“The thing is I had no faith. I was hopeless,” he says, “I lived under a bridge in Santa Barbara for seven months. I just cried a lot. Not even my family wanted me around. They wanted nothing to do with me because of my addiction.”

His biggest challenge in Santa Barbara? Finding a wholesome meal.

“You can always find someone to give you drugs, but it can be very hard to find someone to give you a plate of food,” Sotelo says.

He decided to venture back to L.A. one more time and landed in East Hollywood, where he found the Hope church on Fountain Avenue a few blocks west of Vermont Avenue. The church hosted Alcoholics Anonymous meetings, fed the needy and seemed relatively safe.

“I came here with such a defensive attitude,” Sotelo says. “There were a lot of arguments involved. It was all about having an attitude outside of these doors. Because out there you have to act that way. You have to be tough or else, you know. I got assaulted twice before I came here.”

He was turning 40 and he had nothing but the clothes on his back.

“I was scared,” he says, “I didn’t want to walk around. I would eat here.” And so, he began volunteering at the church all day.

Then, he did something unusual for him. He prayed.

“I asked God, ‘What’s my mission? You don’t want to take me with you,’” he says, adding, “I had three overdoses already. I had no direction. No meaning for my life. ‘Show me what you want.’”

“When it was about 9 p.m., I would have to leave,” he says. “So I would just prefer to stay here like in a safe — and, of course, it was a church, I felt secure.” So he slept on the steps.

One day he was volunteering and overheard that a bed had become available. Later that day he heard of a second one. He mentioned that he was looking for housing and thanks to his work ethic and personality, he was given one of the church’s six beds. Eventually, he discovered he could cook.

“I see this is the mission he has for me … because I love helping others,” he says.

“When I cook and I am in the kitchen, I picture my mom next to me,” he says. “I could be having a bad day or a bad moment, but as soon as I come into the kitchen, it goes away. I used to go out there eating from the trash and getting sick from what I ate. But now, I get to cook from my heart and that’s the difference.”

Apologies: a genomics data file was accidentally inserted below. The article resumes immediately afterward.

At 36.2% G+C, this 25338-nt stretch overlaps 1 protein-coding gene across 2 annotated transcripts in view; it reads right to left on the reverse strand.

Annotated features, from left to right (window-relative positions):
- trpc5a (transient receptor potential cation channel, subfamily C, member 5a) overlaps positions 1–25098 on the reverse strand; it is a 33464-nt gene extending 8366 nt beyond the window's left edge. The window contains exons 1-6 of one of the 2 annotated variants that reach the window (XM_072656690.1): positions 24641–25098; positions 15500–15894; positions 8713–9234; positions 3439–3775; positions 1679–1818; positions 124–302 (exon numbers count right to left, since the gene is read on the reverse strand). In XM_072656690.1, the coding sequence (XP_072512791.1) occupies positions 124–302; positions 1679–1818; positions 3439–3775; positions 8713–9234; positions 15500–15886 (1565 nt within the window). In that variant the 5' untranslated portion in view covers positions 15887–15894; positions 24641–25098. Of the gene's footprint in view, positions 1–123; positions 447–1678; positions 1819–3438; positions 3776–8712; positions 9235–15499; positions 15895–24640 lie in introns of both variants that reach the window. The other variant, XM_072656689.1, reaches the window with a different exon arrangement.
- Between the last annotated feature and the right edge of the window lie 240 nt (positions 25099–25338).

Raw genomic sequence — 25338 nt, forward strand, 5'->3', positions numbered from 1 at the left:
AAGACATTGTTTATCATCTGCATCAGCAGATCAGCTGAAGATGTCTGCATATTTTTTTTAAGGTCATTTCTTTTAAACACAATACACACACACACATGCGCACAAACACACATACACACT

Leaning up against a wall in the back kitchen is Jason Huyck, an alumnus of the church’s Men’s Recovery Program. He was the chef right before Sotelo got the role. Huyck stepped down once he graduated from the program.

“I passed the baton to Caesar, but I couldn’t be more different,” Huyck says. “I was mashed potatoes and meatloaf and homestyle White Boy food. But Caesar arrived and added some flavor to it and I love it.”

Huyck’s family are farmers from Upstate New York. “So we are all about casseroles. My specialty was Everything But The Kitchen Sink Casserole,” he says.

Now that he has graduated from the program, he continues to volunteer at the church and also works at the San Fernando Valley Rescue Mission.

Huyck says Sotelo was a good cook immediately but there was one issue when he began — his portions were too small. “Everybody has this problem when they start here,” Huyck says. “We’re used to cooking for a family of four — or less — and then to cook for 100-plus takes a little getting used to.”

Sotelo seems to have gotten used to it. “I like to make enough for seconds now,” he says. “People are hungry. This could be their first meal in a long time. It could be their last.”

“When I cook Mexican food for them, they enjoy it,” Sotelo says. “They love spiciness. We have a mix in our homeless community. There are lots of races and colors, but they love spicy.”

He says they love his mole, his green chile adobo and, recently, his brisket. Trader Joe’s and Whole Foods regularly donate produce to the church; which for Sotelo illustrates the 180-degree change in his life as those were the dumpsters that he used to dive to feed himself. Now, they deliver that food to him. Gratis.

Ben Falcioni, who grew up outside of Pasadena, is the director of the church’s Men’s Recovery Program. “Caesar is a joy to be around,” he says, “He wasn’t always, but that’s a testament to his commitment, and his striving to be better and to learn and grow.”

Falcioni, who was also once homeless and addicted to heroin, has been working at the church for the last eight years. He’s watched the neighborhood slowly gentrify and tolerance wane for the charitable work the church does.

In a heated thread on the NextDoor app last month, a neighbor of the church complained about the fact that they feed the homeless. She suggested that the church move. Her neighbors on the app overwhelmingly disagreed.

“She’s not alone though,” Falcioni says. “We’ve been here a long time feeding the homeless and it’s not without complaint from the neighbors. The neighborhood is gentrifying. There are people moving here who don’t want ‘those’ people in their neighborhood.”

Falcioni says the church works with the neighborhood council, the city councilman, local police and the city attorney — who has a prosecutor that specializes in homelessness — to make sure their good deeds remain safe and lawful.

“We don’t just love the homeless, we love our neighbors,” Falcioni says. “It’s foolish to think everyone is going to love this. They love it in theory, but maybe not in their backyard.”